Using copper-coated aluminium cables can also be a fire risk. This causes the cables to overheat at twice the rate, which can eventually lead to a fire if the current isn’t switched off in time. This is why CCA cables are very unsafe to use.
Compromised Signal Strength by Length
Unlike pure copper cables, CCA cables start to lose their signal strength as you increase the length of the cable. As the signal strength deteriorates, this leads in a packet loss and ultimately, you will start to experience a lag or interruptions in transmission. On the other hand, pure copper cables can be run for longer lengths without any packet loss.
The reduction in signal strength refers to attenuation, which occurs over longer distances of cabling. The higher bulk resistance of aluminium causes packet loss, and the packets have to be retransmitted, which causes a delay in signal transmission.
As a consequence of the higher resistance of CCA cables, they start to overheat very quickly, and this can have quite an adverse effect for your entire network. If the heat level exceeds a certain level, it can lead to a halt in transmission or packet loss, and this would mean that you will have to eventually replace the CCA cables with new ones. Therefore, it would be better to use pure copper cables in the first place, as they don’t heat up as much.
How to Distinguish Copper-Coated Aluminium Cables from Pure Copper Cables?
There are several ways you can identify CCA cables and prevent buying them for your fibre optic installation. If you have employed one of the telecom installers, be sure to check the cables they are using. One main way is to look at the labelling. While it may not tell you exactly what you need to know, you can look for the certifications and safety ratings that are only given to copper cables. Another way is to weigh the box, as aluminium is lighter than copper.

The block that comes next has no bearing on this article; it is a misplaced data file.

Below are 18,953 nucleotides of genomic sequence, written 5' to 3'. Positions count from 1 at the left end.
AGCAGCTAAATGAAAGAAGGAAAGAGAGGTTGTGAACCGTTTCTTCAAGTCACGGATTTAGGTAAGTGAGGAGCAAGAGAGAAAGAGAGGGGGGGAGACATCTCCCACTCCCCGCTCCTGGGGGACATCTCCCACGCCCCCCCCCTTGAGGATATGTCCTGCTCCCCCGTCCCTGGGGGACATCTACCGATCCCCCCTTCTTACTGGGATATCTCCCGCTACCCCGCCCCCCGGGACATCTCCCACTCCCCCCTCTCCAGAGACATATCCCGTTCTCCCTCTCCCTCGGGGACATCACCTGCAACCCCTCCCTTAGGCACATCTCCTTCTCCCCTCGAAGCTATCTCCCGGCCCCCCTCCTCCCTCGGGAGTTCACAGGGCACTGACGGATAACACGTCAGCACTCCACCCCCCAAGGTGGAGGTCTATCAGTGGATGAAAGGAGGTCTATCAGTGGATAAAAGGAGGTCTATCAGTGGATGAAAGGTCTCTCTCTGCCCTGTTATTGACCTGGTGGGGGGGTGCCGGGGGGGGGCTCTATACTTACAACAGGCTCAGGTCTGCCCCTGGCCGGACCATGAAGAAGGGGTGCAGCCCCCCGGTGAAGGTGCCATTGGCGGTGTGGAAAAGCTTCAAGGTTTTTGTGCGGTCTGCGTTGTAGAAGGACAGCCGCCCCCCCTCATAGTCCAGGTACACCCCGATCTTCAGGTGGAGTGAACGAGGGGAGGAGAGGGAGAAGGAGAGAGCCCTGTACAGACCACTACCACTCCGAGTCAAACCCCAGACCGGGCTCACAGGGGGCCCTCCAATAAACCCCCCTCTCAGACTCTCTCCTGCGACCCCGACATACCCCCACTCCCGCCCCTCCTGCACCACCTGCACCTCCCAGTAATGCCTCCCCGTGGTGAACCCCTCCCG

However, the weighing method has a workaround, and manufacturers tend to make heavier CCA cables that can match the weight of copper cables. The best way to find out is to scrape off the conductor inside a piece of cable and expose the layer underneath. If it is an aluminium cable, it will have a silver colour underneath.
Another method to check the difference between CCA cables and pure copper cables is to test them by using DC resistance as a benchmark. No matter what its length is, CCA cables fail the DC Resistance Unbalance test, which can provide you with clear identification.
Whether you are looking to set up FTTH or laying down a fibre optic, it is always important to ensure that you have the best quality equipment, as this can greatly impact the performance of your network. While CCA cables are much lower in cost, they also compromise in performance and signal quality, which is a big gamble.